What is the en rule?

The en rule, also known as the en dash, is one of the most underused punctuation marks in the English language.

As ridiculous as it might sound – I mean, I do realise we’re taking about a punctuation mark here – I can’t help but feel a bit sorry for the en rule; often mistaken for a hyphen, many people haven’t even heard of it.

So, let’s put the record straight.

The en rule is a horizontal dash. It is so called because the length of the dash is said to be the same as the letter N.

The en rule has several main functions:

1. To indicate ranges of numbers, dates, months of the year, etc., e.g. 1939–1945.

2. To connect two words of equal importance that are used to describe something else, e.g. parent–child relationship.

3. To join the names of co-authors or co-creators, e.g. the Lloyd-Webber–Rice musical.

4. As a more informal alternative to a colon or brackets or to separate a word or a phrase from the rest of the sentence. For example, 'I've seen it all − the good and the bad.’ (You can also see how I’ve used it in this way in the second paragraph of this article).

US English, and some styles of British English, use an em rule here instead which, you guessed it, is about the same length as the letter M (—).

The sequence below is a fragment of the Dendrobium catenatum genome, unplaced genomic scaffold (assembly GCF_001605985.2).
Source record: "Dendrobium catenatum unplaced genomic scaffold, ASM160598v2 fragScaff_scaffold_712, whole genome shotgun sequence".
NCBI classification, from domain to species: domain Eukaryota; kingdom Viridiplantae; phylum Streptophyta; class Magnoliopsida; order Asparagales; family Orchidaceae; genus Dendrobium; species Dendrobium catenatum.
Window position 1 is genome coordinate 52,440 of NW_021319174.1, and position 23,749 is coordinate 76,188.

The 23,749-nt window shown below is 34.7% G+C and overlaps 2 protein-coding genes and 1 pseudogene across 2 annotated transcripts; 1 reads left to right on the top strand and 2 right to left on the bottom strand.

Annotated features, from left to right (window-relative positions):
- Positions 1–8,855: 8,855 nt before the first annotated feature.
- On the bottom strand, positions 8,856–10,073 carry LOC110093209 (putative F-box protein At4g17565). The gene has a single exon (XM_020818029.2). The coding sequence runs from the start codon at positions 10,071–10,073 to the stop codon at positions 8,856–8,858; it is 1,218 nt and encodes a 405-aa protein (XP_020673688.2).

As a proofreader and copyeditor, the most common mistake I come across is writers using a hyphen instead of an en rule.

An en rule is NOT a hyphen.

1-100 = WRONG!

1–100 = CORRECT!

We all knew the verdict - guilty. = WRONG!

We all knew the verdict – guilty. = CORRECT!

Times may have changed, but I certainly wasn’t taught about the en rule at school. Probably because this particular punctuation mark only applies to typed text, not handwritten (imagine how painstaking it would be if we had to start measuring every hyphen and dash we wrote by hand!).

How to add an en rule in MS Word

Type it. There is no en rule button on your keyboard. However, if you type your word followed by [space] [hyphen] [space] next word [space] then as soon as you type that final space, MS Word will automatically change the hyphen into an en rule for you.

Insert it. If you are using it within a range or to link two words, which doesn’t involve a space either side, then you can add it via the Insert function on your tool bar:

Insert → Symbol → Special Characters → En dash

If you want to, from there, you can create your own shortcut for regular use.

Mac users can use the ‘Option’ key + hyphen.


New Hart’s Rules: The Oxford Style Guide, 2nd ed. (2014) Oxford: Oxford University Press